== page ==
According to new research data, published in Cellular and Molecular Gastroenterology and Hepatology, intra-abdominal fat cells may play a role in the pathophysiology of inflammatory bowel disease.
Dr. David Bruining, M.D., explains the study.
Fat accumulation surrounding the inflamed intestine, (also known as 'creeping fat' or mesenteric fat), during Crohn’s disease represents a hallmark of the disease. In this study, researchers looked at mesenteric fat in terms of its response to a neurotransmitter, known as Substance P, and observed that the fat cells were likely to elicit more inflammation.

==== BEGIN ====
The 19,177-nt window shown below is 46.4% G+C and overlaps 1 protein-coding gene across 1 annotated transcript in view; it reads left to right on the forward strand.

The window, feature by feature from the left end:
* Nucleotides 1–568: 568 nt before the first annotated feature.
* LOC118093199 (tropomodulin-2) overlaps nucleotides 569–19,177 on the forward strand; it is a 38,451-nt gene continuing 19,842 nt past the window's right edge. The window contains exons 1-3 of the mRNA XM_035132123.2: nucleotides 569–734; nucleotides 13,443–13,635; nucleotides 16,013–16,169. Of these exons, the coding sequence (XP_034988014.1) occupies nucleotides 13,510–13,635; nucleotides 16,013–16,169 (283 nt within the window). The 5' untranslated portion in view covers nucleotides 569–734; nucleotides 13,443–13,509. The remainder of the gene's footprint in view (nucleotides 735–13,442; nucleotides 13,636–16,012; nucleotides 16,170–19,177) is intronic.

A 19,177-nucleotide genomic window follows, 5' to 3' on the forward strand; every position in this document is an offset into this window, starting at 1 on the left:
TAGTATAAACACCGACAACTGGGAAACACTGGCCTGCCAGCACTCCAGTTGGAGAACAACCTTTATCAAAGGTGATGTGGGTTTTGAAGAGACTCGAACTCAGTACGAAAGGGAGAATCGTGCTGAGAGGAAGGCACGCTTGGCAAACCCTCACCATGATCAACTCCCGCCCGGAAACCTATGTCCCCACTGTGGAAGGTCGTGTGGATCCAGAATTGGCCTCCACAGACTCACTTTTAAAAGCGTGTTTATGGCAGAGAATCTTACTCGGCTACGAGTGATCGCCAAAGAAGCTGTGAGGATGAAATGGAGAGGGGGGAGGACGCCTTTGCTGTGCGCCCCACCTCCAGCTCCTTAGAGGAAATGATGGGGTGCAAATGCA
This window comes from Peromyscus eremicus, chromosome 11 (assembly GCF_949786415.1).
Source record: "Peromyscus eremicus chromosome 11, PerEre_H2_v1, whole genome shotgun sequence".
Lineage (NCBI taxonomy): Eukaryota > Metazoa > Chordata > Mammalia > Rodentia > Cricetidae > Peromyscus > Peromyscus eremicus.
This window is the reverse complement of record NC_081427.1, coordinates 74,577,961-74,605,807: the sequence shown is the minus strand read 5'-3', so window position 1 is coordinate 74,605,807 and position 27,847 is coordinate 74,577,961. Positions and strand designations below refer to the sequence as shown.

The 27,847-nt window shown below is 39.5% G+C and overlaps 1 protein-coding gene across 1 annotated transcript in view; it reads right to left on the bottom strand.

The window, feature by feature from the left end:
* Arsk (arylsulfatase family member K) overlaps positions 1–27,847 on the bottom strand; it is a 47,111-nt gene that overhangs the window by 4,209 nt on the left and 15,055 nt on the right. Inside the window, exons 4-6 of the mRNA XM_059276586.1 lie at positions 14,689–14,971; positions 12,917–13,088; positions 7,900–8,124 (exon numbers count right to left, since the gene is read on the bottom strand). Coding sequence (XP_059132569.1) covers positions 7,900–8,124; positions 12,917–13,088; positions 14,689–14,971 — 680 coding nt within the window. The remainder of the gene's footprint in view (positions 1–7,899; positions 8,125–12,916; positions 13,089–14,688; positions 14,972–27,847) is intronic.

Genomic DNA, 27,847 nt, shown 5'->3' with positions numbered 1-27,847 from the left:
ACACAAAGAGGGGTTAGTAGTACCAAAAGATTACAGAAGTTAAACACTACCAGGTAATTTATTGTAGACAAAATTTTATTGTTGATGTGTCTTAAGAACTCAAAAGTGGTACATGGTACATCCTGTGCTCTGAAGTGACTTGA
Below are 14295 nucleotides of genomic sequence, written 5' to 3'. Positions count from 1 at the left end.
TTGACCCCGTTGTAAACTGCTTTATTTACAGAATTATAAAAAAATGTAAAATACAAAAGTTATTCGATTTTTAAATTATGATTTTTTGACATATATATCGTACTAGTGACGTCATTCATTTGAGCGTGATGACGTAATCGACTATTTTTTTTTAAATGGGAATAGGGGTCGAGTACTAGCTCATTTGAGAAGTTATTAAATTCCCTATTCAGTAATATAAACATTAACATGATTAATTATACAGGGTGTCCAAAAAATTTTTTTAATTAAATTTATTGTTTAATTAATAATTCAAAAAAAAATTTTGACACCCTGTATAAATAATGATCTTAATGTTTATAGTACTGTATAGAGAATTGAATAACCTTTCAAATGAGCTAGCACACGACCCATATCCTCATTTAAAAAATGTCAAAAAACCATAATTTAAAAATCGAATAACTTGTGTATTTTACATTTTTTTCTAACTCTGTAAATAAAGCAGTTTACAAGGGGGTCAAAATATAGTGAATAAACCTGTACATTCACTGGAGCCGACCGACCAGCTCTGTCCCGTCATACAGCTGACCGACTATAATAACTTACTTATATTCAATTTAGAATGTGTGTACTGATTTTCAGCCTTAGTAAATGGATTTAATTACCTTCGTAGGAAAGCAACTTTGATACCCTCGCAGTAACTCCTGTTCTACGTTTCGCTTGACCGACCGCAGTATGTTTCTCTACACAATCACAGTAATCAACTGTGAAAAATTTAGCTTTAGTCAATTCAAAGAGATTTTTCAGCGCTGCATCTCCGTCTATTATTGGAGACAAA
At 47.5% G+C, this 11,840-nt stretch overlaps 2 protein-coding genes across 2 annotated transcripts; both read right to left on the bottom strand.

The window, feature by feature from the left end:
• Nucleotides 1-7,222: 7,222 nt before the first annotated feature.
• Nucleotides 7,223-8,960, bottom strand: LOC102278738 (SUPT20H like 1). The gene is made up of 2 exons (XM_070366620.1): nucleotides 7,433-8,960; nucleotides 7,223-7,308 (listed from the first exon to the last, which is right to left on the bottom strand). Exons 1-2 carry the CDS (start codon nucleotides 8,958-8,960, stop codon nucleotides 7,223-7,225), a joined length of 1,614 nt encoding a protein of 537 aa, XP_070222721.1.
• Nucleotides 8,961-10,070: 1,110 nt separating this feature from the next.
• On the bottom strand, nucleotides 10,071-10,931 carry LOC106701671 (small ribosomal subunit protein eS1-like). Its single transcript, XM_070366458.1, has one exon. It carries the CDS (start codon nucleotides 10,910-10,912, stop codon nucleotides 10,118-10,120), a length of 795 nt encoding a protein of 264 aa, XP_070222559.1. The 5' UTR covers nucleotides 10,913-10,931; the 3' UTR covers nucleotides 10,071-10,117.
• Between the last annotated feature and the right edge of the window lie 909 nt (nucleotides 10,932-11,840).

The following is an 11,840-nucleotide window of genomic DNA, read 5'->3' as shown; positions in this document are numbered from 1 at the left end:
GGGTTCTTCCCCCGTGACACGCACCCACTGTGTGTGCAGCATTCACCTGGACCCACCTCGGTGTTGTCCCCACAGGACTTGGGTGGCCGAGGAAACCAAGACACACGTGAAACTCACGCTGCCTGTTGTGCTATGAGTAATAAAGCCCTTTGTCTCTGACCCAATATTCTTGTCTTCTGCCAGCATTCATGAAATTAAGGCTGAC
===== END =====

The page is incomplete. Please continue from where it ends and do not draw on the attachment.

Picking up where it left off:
Researchers also noticed striking differences between inflammatory mediators in fat cells between healthy people when compared to people with Crohn's disease and ulcerative colitis, demonstrating that 'creeping fat' cells may play a role in ulcerative colitis. These findings could mean that targeting 'creeping fa't may be a future focus of treatment for patients with inflammatory bowel disease.
Read the full study online here.
For more information about IBD, visit mayoclinic.org/IBD.
Dr. Bruining is a gastroenterologist at Mayo Clinic.